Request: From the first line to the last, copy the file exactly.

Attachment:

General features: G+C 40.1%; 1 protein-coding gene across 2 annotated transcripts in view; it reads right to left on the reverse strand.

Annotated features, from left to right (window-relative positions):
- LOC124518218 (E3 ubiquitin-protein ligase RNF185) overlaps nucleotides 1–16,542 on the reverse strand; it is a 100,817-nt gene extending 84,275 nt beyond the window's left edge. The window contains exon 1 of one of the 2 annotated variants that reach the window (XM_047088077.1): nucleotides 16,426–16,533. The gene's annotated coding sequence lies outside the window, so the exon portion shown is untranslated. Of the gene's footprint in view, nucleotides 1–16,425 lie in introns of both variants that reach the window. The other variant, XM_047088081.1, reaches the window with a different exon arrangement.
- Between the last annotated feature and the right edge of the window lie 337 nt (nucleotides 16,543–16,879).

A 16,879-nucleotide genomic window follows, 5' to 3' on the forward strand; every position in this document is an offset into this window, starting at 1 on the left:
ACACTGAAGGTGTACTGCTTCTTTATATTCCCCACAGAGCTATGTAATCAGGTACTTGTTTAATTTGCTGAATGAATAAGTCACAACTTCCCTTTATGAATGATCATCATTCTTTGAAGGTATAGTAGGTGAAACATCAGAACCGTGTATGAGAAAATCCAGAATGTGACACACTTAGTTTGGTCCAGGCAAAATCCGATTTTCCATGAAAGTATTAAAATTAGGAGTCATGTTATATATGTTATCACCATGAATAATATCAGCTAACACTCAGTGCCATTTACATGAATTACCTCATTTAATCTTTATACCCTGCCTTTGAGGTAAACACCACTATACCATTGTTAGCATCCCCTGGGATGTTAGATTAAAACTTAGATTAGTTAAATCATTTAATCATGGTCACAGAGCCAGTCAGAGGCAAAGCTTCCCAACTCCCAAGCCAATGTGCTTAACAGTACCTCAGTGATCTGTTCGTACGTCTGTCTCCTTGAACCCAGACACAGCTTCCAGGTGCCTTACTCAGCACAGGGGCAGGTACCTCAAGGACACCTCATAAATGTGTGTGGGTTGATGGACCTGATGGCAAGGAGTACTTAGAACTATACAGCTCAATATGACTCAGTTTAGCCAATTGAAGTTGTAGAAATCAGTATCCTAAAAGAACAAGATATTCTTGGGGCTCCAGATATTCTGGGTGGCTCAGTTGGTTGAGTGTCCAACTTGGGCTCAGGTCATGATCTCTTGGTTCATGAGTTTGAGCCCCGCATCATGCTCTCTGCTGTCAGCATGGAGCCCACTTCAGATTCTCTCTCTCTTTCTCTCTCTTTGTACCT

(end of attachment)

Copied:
General features: G+C 40.1%; 1 protein-coding gene across 2 annotated transcripts in view; it reads right to left on the reverse strand.

Annotated features, from left to right (window-relative positions):
- LOC124518218 (E3 ubiquitin-protein ligase RNF185) overlaps nucleotides 1–16,542 on the reverse strand; it is a 100,817-nt gene extending 84,275 nt beyond the window's left edge. The window contains exon 1 of one of the 2 annotated variants that reach the window (XM_047088077.1): nucleotides 16,426–16,533. The gene's annotated coding sequence lies outside the window, so the exon portion shown is untranslated. Of the gene's footprint in view, nucleotides 1–16,425 lie in introns of both variants that reach the window. The other variant, XM_047088081.1, reaches the window with a different exon arrangement.
- Between the last annotated feature and the right edge of the window lie 337 nt (nucleotides 16,543–16,879).

A 16,879-nucleotide genomic window follows, 5' to 3' on the forward strand; every position in this document is an offset into this window, starting at 1 on the left:
ACACTGAAGGTGTACTGCTTCTTTATATTCCCCACAGAGCTATGTAATCAGGTACTTGTTTAATTTGCTGAATGAATAAGTCACAACTTCCCTTTATGAATGATCATCATTCTTTGAAGGTATAGTAGGTGAAACATCAGAACCGTGTATGAGAAAATCCAGAATGTGACACACTTAGTTTGGTCCAGGCAAAATCCGATTTTCCATGAAAGTATTAAAATTAGGAGTCATGTTATATATGTTATCACCATGAATAATATCAGCTAACACTCAGTGCCATTTACATGAATTACCTCATTTAATCTTTATACCCTGCCTTTGAGGTAAACACCACTATACCATTGTTAGCATCCCCTGGGATGTTAGATTAAAACTTAGATTAGTTAAATCATTTAATCATGGTCACAGAGCCAGTCAGAGGCAAAGCTTCCCAACTCCCAAGCCAATGTGCTTAACAGTACCTCAGTGATCTGTTCGTACGTCTGTCTCCTTGAACCCAGACACAGCTTCCAGGTGCCTTACTCAGCACAGGGGCAGGTACCTCAAGGACACCTCATAAATGTGTGTGGGTTGATGGACCTGATGGCAAGGAGTACTTAGAACTATACAGCTCAATATGACTCAGTTTAGCCAATTGAAGTTGTAGAAATCAGTATCCTAAAAGAACAAGATATTCTTGGGGCTCCAGATATTCTGGGTGGCTCAGTTGGTTGAGTGTCCAACTTGGGCTCAGGTCATGATCTCTTGGTTCATGAGTTTGAGCCCCGCATCATGCTCTCTGCTGTCAGCATGGAGCCCACTTCAGATTCTCTCTCTCTTTCTCTCTCTTTGTACCT